Archive for May, 2013

Mutex vs. binary semaphore

28.05.2013 8 comments

Mutices and semaphores are among the most basic tools in multithreaded programming. However most people I asked do not know what is the difference between them. So please let me introduce you to them.

Consider a resource which is shared between multiple threads. For example a container. You don’t want to have multiple threads modifying the container simultaneously, or one thread modifying the container while other threads are reading from it, otherwise you will end up with classical race conditions and unpredictable things will happen.

To guard a resource from other threads while you are accessing it, you use a synchronization primitive, which you conceptually associate with the guarded resource. Threads can lock the synchronization primitive when they need to access the resource. Then they can release the primitive after they are finished with accessing the resource. When the synchronization primitive is already locked, a thread trying to lock it will wait/stall until the other thread who locked it – unlocks it.

At the first glance, both mutex and binary semaphore fit the description of the above synchronization primitive. Well, not quite. Using binary semaphore in place of a mutex is a bad idea.

Conceptually a semaphore is like an integer. You can increment it and you can decrement it. If the semaphore’s value is 0, the thread trying to decrement it will wait/stall until somebody else increments it. This way, the semaphore never has a negative value.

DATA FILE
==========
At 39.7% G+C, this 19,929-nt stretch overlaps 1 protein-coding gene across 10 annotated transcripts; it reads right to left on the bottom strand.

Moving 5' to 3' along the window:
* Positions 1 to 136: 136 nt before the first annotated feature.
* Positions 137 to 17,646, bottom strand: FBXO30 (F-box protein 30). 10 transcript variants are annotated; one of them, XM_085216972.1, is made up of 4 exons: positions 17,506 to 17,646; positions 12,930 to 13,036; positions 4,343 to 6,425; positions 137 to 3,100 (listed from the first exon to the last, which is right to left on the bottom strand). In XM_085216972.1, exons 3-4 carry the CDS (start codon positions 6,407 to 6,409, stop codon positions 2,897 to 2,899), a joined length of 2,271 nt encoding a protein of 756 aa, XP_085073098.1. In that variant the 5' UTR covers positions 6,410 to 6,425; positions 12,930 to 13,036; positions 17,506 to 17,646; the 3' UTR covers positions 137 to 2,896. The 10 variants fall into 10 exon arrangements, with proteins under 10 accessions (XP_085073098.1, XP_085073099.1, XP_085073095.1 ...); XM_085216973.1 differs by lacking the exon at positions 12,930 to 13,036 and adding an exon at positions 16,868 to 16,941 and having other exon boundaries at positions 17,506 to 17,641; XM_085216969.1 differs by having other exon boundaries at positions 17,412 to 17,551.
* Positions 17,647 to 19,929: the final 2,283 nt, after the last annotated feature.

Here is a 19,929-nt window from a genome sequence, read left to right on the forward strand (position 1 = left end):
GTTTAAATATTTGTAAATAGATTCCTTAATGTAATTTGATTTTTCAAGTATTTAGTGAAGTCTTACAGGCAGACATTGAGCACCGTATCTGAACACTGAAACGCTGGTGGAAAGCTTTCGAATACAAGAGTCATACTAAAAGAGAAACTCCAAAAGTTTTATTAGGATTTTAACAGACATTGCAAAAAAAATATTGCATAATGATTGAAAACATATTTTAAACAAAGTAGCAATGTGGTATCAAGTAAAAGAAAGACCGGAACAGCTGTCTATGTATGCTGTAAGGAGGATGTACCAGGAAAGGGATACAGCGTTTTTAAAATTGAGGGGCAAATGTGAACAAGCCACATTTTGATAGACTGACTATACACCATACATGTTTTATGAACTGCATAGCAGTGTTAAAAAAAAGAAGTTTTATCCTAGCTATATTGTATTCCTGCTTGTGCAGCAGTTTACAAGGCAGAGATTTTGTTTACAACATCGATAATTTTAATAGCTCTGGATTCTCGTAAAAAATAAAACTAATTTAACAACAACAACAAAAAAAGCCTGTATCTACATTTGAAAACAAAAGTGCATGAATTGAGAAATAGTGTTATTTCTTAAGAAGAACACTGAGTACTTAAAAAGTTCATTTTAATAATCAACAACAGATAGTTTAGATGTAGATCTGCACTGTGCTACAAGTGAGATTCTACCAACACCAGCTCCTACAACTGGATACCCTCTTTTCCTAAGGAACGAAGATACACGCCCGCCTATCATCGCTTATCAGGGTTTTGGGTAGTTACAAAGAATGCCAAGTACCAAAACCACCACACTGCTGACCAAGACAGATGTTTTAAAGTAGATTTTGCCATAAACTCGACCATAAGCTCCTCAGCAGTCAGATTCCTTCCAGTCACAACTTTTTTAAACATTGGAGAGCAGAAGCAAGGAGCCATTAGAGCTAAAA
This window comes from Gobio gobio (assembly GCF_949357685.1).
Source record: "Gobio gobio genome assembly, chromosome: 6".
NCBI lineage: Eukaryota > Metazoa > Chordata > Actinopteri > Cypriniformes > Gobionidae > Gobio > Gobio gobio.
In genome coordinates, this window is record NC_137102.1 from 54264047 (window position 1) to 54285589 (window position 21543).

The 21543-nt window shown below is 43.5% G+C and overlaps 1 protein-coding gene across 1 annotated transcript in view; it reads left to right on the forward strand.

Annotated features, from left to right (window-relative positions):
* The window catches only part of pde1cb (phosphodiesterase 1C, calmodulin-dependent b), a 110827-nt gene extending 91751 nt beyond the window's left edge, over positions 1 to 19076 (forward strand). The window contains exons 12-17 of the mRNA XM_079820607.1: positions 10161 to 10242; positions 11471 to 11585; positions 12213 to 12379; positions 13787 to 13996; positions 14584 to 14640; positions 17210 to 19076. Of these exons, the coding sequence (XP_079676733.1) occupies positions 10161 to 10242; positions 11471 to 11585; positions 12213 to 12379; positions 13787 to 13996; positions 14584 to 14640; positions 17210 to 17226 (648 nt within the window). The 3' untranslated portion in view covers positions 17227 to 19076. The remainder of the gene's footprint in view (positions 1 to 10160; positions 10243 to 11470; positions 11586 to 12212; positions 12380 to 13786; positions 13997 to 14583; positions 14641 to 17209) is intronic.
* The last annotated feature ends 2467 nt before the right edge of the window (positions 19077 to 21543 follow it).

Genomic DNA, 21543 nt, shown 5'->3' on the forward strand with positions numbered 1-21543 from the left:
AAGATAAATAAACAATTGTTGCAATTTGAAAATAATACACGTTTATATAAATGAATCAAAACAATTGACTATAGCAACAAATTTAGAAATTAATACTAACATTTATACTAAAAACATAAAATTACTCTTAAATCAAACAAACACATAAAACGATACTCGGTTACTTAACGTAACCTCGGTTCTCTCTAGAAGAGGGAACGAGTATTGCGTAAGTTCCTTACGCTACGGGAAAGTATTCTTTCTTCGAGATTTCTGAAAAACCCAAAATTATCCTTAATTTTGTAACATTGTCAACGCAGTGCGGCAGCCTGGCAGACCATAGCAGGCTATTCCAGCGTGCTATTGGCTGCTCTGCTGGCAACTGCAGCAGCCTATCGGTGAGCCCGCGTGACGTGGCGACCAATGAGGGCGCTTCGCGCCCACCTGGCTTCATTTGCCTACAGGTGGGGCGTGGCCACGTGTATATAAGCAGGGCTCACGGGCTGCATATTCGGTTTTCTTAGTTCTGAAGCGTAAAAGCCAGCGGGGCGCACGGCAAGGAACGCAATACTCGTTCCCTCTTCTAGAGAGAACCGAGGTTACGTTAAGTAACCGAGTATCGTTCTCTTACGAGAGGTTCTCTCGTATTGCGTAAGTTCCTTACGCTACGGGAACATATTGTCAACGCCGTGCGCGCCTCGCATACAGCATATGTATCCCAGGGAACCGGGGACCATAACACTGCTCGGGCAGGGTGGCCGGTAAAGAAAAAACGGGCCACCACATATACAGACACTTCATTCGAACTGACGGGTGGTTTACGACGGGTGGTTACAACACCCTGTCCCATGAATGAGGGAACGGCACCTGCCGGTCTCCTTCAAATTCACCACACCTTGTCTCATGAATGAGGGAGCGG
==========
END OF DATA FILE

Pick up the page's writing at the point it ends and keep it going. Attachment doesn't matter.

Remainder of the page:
A binary semaphore is just a semaphore capped at one, i.e. it’s value cannot exceed one. You can treat the decrement operation as “lock” and the increment operation as “unlock”.

The problem with the semaphore is that any thread can increment it or decrement it. In particular, if the semaphore’s value is 0 (“locked”), another thread can increment it (“unlock”), even if this is not the thread which locked it! It takes more discipline to write code which correctly uses binary semaphores for locking and there is still a potential for error.

Another problem is that most semaphore implementations allow sharing semaphores between processes. This makes them much heavier than e.g. POSIX mutices or critical sections on Windows, which are lightweight, because they only work within one process and don’t require calling into kernel space in most cases.

Unlike binary semaphores,mutices may also have another interesting property, depending on an implementation, i.e. they can be recursive. A recursive mutex can be locked twice from the same thread. This allows you to write an accessor function and not have to care whether the mutex is already locked by the current thread or not. However it is generally not recommended to use recursive mutices, the necessity for recursive mutices is a sign of a bad design and indicates that there may be potential problems with the interfaces or even hidden multithreading bugs.

In general mutices (or critical sections on Windows) are typically recommended over binary semaphores as synchronization primitives between multiple threads in the same process.